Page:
BrookYeah, and those would be new to me I think one thing that is really expanding that is all the different platforms like you referenced Apple TV and they know you might have Netflix productions and Hulu’s making shows and you know the list goes on and on. So that really opens up writers and producers to make all these different series. So the smorgasbord is there for the taking. It’s no wonder that we haven’t heard of some of these because there’s it’s just it’s growing by leaps and bounds.
SarahOh totally. It’s hard as a viewer to keep up with it. I mean I only have so much time that I can sit down and and watch something Anyway, Um, but and another example of that is. Only Murders in the Building.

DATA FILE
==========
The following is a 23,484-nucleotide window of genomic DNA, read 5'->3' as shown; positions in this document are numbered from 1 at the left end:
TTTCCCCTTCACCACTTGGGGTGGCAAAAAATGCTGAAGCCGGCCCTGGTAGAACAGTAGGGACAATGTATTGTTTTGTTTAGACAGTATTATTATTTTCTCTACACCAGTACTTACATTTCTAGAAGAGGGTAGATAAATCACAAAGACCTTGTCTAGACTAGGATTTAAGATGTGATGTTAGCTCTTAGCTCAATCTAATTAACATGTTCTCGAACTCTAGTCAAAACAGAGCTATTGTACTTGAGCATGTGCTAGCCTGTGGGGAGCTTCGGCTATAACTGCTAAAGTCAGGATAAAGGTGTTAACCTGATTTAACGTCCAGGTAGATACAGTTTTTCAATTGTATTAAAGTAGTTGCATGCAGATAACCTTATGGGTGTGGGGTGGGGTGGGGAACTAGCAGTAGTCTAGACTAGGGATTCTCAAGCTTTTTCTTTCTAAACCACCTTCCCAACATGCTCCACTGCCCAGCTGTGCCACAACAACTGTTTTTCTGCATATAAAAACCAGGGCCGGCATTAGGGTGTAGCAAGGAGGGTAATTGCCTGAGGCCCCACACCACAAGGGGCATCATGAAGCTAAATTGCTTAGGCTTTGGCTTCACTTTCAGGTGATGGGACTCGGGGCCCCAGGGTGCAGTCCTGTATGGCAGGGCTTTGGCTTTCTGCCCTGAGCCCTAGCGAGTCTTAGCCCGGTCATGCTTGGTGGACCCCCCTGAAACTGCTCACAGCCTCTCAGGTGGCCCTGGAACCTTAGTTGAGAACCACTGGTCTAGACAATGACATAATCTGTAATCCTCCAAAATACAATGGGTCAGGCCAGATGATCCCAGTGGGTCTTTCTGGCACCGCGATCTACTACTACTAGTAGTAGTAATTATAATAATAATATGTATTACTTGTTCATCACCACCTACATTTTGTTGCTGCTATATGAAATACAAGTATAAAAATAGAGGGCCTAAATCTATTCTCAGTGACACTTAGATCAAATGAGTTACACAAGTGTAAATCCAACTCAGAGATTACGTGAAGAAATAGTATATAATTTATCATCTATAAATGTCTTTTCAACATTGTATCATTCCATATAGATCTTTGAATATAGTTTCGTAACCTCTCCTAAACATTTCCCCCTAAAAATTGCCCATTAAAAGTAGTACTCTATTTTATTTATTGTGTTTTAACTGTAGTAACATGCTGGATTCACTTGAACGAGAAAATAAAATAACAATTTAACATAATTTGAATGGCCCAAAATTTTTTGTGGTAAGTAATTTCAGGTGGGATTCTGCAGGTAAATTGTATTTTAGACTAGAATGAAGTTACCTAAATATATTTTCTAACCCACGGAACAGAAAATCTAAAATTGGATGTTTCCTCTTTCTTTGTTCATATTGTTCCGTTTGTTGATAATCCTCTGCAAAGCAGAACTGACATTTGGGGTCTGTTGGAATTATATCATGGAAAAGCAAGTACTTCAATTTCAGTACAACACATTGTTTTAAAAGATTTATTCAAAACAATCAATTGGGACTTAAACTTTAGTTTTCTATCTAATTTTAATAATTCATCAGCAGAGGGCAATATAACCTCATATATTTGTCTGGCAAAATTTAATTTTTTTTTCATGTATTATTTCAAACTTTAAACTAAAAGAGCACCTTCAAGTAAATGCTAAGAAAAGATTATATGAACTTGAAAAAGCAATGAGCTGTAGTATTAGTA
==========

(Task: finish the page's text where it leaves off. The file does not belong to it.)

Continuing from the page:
BrookYes, which I finally get to partake in because I have officially got my Hulu subscription so that is something that I actually thought I was going to start over Christmas break. But um, it’s it’s still coming and I cannot wait I’ve seen the first episode. And um, it’s going to just be fantastic. I can tell that and you know so many things come down to characters for me and the three of them as an ensemble cast just it just seems great.
SarahYeah I think I think you’ll love it and I look forward to talking about it with you because that I think if I had to pick would probably be 1 of my favorite of the kind of more recent um series. That’s that’s been released I think. Yeah, it’s um, it’s excellent and I I hope that there there’s going to be another season because um, as you say the the three of them. They just they do so well together.